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Renewables a climate mitigation and economic diversification opportunity for Gulf countries – IRENA

Renewables a climate mitigation and economic diversification opportunity for Gulf countries – IRENA
Renewable energy generation capacity in the GCC countries (MW), 2013-2022 (graphic courtesy IRENA).

The International Renewable Energy Agency (IRENA) has unveiled a report on the progress of renewable energy in countries of the Gulf Cooperation Council (GCC) that suggests that GCC countries can leverage existing resources to develop innovative renewable energy-based solutions not only to mitigate climate change, but also to diversify their economies, create jobs, and reduce environmental impacts of the energy sector.

As COP28 is underway in the heart of the GCC, the Renewable Energy Markets: GCC 2023 report serves as a resource and reference point for policymakers, businesses, and civil society in harnessing the region’s vast renewable resource potential.

At less than US cents 2 per kilowatt hour (kWh), solar PV is now the least-cost option for power production in the GCC, outpacing natural gas, liquefied natural gas, oil, coal, and nuclear power.

Plummeting generation costs and abundant solar and wind resources in the region open the door for innovative energy technologies, such as green hydrogen, to be produced competitively.

As the world ushers in a new energy era, the GCC region has a unique opportunity to maintain a leading role in the global energy market. Momentum in the region builds, as GCC states develop increasingly ambitious renewable energy and hydrogen strategies and pursue the implementation of their net-zero commitments, said Francesco La Camera, Director-General at IRENA.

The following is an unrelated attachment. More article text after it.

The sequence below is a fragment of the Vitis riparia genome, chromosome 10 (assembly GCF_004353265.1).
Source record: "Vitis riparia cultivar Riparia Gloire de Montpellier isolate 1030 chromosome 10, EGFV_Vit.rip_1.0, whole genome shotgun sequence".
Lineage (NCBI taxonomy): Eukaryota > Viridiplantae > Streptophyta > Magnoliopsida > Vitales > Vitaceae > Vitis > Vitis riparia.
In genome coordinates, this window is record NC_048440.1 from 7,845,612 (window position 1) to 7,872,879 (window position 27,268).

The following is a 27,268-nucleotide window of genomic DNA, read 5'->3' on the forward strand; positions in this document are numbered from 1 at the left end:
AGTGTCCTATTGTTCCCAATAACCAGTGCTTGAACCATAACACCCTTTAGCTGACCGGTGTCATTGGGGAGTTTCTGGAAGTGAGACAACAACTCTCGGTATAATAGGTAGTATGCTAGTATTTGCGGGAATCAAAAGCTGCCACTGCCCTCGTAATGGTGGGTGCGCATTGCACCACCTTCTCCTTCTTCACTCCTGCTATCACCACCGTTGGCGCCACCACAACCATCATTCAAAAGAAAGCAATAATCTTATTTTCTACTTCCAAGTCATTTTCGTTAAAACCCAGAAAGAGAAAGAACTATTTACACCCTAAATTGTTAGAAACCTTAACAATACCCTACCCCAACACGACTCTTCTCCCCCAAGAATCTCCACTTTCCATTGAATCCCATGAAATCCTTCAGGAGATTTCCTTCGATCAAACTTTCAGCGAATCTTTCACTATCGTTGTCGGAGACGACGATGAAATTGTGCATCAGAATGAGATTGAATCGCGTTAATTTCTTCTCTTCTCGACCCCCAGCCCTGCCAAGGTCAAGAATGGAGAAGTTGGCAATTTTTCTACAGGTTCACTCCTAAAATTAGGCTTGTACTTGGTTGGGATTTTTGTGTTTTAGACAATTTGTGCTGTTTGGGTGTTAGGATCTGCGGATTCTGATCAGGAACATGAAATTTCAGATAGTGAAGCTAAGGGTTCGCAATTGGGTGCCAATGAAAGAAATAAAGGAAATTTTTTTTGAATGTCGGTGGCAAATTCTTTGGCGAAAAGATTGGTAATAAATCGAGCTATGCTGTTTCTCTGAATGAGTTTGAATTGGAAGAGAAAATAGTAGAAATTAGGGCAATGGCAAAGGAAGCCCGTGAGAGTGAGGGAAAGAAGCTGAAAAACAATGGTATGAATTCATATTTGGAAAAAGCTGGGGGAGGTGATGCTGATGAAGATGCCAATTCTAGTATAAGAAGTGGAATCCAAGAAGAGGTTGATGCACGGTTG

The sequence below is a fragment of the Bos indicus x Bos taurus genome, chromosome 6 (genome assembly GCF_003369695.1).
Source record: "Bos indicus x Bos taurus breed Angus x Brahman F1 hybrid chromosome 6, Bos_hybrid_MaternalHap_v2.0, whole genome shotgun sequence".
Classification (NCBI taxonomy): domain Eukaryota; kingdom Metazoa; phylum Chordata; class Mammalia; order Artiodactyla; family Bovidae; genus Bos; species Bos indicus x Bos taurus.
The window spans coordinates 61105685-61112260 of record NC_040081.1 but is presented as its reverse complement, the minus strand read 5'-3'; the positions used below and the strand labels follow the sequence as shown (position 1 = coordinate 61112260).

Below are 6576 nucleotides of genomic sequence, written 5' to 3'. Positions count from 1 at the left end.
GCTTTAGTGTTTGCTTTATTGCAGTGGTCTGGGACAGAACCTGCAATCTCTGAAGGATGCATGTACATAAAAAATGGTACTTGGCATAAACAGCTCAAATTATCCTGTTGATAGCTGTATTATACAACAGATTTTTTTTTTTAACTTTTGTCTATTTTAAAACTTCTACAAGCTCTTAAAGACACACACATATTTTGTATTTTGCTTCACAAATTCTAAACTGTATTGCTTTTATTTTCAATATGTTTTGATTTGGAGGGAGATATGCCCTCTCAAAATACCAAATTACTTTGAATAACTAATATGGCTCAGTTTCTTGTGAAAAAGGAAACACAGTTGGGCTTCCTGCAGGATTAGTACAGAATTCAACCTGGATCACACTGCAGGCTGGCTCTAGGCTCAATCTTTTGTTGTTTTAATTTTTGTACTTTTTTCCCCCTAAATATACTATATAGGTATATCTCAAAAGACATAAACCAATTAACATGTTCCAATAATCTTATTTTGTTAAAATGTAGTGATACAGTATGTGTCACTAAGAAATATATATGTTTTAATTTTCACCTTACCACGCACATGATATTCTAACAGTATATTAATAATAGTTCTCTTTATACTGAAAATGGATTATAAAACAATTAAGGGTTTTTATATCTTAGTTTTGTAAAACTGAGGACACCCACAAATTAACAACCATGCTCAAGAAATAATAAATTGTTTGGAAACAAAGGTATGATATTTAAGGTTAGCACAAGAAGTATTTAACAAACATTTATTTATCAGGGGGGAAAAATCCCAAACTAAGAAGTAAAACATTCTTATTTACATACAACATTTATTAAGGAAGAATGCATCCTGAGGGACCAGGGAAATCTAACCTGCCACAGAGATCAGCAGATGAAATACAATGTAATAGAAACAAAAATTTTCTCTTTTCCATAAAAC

GCC countries need to play a larger role

The report underscores a significant increase in the GCC’s installed renewable power capacity, from 176 megawatts in 2013 to over 5.6 gigawatts in 2022.

However, renewables still only account for a negligible amount of the region’s electricity capacity, while end-users continue to rely on fossil fuels.

Public investments in infrastructure and value chains can further drive and enable the deployment of renewable energy and associated benefits, the report finds.

It emphasizes building on existing energy infrastructure, including enhancing regional grid interconnections and developing infrastructure to support end uses of renewables, for example in transport.

The GCC countries need to play a larger role in achieving global targets, both domestically and internationally.

Beyond national efforts, GCC countries are in a position to support the energy transition in developing countries through international collaborative investments in renewable energy.

Renewables are now cost-effective in the GCC, with highly successful auctions resulting in world-record-low prices for solar. This is boosting the economic case and paves the way for the introduction of high shares of renewables in the electricity mix. Further sustained action is needed to translate ambitious targets into delivery on the ground, ended Francesco La Camera.

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